Osteoporosis International

, Volume 28, Issue 11, pp 3169–3177 | Cite as

Musculoskeletal health in newly diagnosed children with Crohn’s disease

  • L. M. Ward
  • J. Ma
  • F. Rauch
  • E. I. Benchimol
  • J. Hay
  • M. B. Leonard
  • M. A. Matzinger
  • N. Shenouda
  • B. Lentle
  • H. Cosgrove
  • M. Scharke
  • V. N. Konji
  • D. R. Mack
Original Article



We evaluated the impact of Crohn’s disease on muscle and bone strength, mass, density, and geometry in children with newly diagnosed CD and found profound muscle and bone deficits; nevertheless, the prevalence of vertebral fractures at this time point was low.


Crohn’s disease (CD) is an inflammatory condition of the gastrointestinal tract that can affect the musculoskeletal system. The objective of this study was to determine the prevalence of vertebral fractures and the impact of CD on muscle and bone mass, strength, density, and geometry in children with newly diagnosed CD.


Seventy-three children (26 girls) aged 7.0 to 17.7 years were examined within 35 days following CD diagnosis by lateral spine radiograph for vertebral fractures and by jumping mechanography for muscle strength. Bone and muscle mass, density, and geometry were assessed by dual-energy x-ray absorptiometry and peripheral quantitative computed tomography (pQCT).


Disease activity was moderate to severe in 66 (90%) patients. Mean height (Z-score −0.3, standard deviation (SD) 1.1, p = 0.02), weight (Z-score −0.8, SD 1.3, p < 0.01), body mass index (Z-score −1.0, SD 1.3, p < 0.01), lumbar spine areal bone mineral density (BMD; Z-score −1.1, SD 1.0, p < 0.01), total body bone mineral content (Z-score −1.5, SD 1.0, p < 0.01), and total body lean mass (Z-score −2.5, SD 1.1, p < 0.01) were all low for age and gender. pQCT showed reduced trabecular volumetric BMD at the tibial metaphysis, expansion of the bone marrow cavity and thin cortices at the diaphysis, and low calf muscle cross-sectional area. Jumping mechanography demonstrated low muscle power. Only one patient had a vertebral fracture.


Children with newly diagnosed CD have profound muscle and bone deficits; nevertheless, the prevalence of vertebral fractures at this time point was low.


Bone mineral density Children Crohn’s disease Muscle function 



Body mass index


Bone mineral content


Bone mineral density


Bone mineral apparent density


Carboxyterminal C-terminal telopeptide of type I collagen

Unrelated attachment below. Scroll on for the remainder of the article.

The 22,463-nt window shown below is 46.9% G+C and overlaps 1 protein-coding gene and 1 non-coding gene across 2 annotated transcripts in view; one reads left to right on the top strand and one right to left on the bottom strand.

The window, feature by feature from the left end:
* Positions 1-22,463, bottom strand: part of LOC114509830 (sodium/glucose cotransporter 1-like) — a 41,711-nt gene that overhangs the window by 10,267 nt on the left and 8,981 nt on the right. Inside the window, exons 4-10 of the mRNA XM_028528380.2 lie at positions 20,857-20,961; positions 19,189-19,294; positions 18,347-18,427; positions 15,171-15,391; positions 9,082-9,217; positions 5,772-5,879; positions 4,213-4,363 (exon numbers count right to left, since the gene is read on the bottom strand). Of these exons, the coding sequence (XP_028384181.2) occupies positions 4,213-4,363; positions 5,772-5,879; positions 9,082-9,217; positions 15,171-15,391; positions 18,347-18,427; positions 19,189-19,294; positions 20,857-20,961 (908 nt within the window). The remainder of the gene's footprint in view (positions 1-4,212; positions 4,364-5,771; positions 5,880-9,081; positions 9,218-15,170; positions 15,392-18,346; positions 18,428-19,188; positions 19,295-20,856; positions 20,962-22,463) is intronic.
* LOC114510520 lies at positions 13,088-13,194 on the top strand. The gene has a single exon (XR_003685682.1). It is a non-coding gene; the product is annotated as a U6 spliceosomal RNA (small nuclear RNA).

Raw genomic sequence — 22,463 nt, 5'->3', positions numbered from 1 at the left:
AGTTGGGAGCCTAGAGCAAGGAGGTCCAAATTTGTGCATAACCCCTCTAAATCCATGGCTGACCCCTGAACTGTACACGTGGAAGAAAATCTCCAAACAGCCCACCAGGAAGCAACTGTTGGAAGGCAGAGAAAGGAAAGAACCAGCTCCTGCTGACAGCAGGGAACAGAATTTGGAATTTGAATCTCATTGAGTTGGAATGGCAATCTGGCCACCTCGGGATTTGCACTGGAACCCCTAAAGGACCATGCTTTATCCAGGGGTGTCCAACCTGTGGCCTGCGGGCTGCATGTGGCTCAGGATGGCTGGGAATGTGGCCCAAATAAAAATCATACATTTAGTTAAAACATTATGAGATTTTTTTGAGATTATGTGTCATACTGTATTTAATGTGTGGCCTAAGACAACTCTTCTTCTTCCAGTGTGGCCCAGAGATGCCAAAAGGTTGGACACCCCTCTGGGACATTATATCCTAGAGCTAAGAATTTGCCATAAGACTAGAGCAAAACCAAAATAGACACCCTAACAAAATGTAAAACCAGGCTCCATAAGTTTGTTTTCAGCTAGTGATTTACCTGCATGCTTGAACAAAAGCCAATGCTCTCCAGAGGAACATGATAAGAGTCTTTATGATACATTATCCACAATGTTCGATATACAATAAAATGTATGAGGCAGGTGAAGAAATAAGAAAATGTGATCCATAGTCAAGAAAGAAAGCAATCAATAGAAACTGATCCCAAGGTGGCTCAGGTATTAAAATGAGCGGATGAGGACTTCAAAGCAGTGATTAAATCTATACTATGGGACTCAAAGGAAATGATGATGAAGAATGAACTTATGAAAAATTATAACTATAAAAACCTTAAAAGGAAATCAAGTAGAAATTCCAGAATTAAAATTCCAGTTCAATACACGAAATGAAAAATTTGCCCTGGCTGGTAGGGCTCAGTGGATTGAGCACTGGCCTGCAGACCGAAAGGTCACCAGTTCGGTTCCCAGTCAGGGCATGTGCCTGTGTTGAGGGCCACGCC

Confidence interval


Crohn’s disease


Interquartile range


Pediatric Crohn’s Disease Activity Index


Peripheral quantitative computed tomography


Standard deviation



This study was supported by the Crohn’s and Colitis Foundation of America (Grant 1777). Dr. Ward was supported by a University of Ottawa Research Chair in Pediatric Bone Health, The Department of Pediatrics, Children’s Hospital of Eastern Ontario and the Department of Surgery, The Ottawa Hospital, Ottawa, Ontario. Dr. Ward was also supported by a CHEO Research Institute Capacity Building Award. Dr. Benchimol was supported by a New Investigator Award from the Canadian Institutes of Health Research, Canadian Association of Gastroenterology and Crohn’s and Colitis Canada. Dr. Benchimol was also supported by the Career Enhancement Program of the Canadian Child Health Clinician Scientist Program. Pediatric reference ranges for peripheral quantitative computed tomography were provided by Babette Zemel, PhD and Mary Leonard, MD, MSCE, from the Reference Project on Bone Mineralization in Children, supported by the Research Institute and Nutrition Center of the Children’s Hospital of Philadelphia, and by the National Center for Research Resources (Grant Number UL1-RR-024134).

Compliance with ethical standards


Crohn’s and Colitis Foundation of America (Grant 1777), University of Ottawa Research Chair in Pediatric Bone Health, Children’s Hospital of Eastern Ontario Department of Surgery, and CHEO Research Institute. The study was approved by the CHEO Research Ethics Board.

Conflicts of interest

LMW has received consulting honoraria from and has been participating in trials with Novartis and Amgen. JM, FR, EIB, JH, MBL, MAM, NS, BL, HC, MS, VNK, and DRM have nothing to declare.


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Copyright information

© International Osteoporosis Foundation and National Osteoporosis Foundation 2017

Authors and Affiliations

  • L. M. Ward
    • 1
    • 2
  • J. Ma
    • 1
    • 3
  • F. Rauch
    • 4
  • E. I. Benchimol
    • 2
    • 3
    • 5
  • J. Hay
    • 6
  • M. B. Leonard
    • 7
  • M. A. Matzinger
    • 8
  • N. Shenouda
    • 8
  • B. Lentle
    • 9
  • H. Cosgrove
    • 1
  • M. Scharke
    • 1
  • V. N. Konji
    • 1
  • D. R. Mack
    • 2
    • 5
  1. 1.Pediatric Bone Health Clinical Research ProgramChildren’s Hospital of Eastern Ontario Research InstituteOttawaCanada
  2. 2.Department of PediatricsUniversity of Ottawa, Children’s Hospital of Eastern OntarioOttawaCanada
  3. 3.School of Epidemiology, Public Health and Preventive MedicineUniversity of OttawaOttawaCanada
  4. 4.Shriners Hospital for Children, Department of PediatricsMcGill UniversityMontrealCanada
  5. 5.Children’s Hospital of Eastern Ontario Inflammatory Bowel Disease Centre, Division of Gastroenterology, Hepatology and NutritionChildren’s Hospital of Eastern OntarioOttawaCanada
  6. 6.Department of Health SciencesBrock UniversitySt. CatharinesCanada
  7. 7.Department of PediatricsStanford University School of MedicinePalo AltoUSA
  8. 8.Department of Medical ImagingChildren’s Hospital of Eastern Ontario and University of OttawaOttawaCanada
  9. 9.Department of RadiologyUniversity of British ColumbiaVancouverCanada

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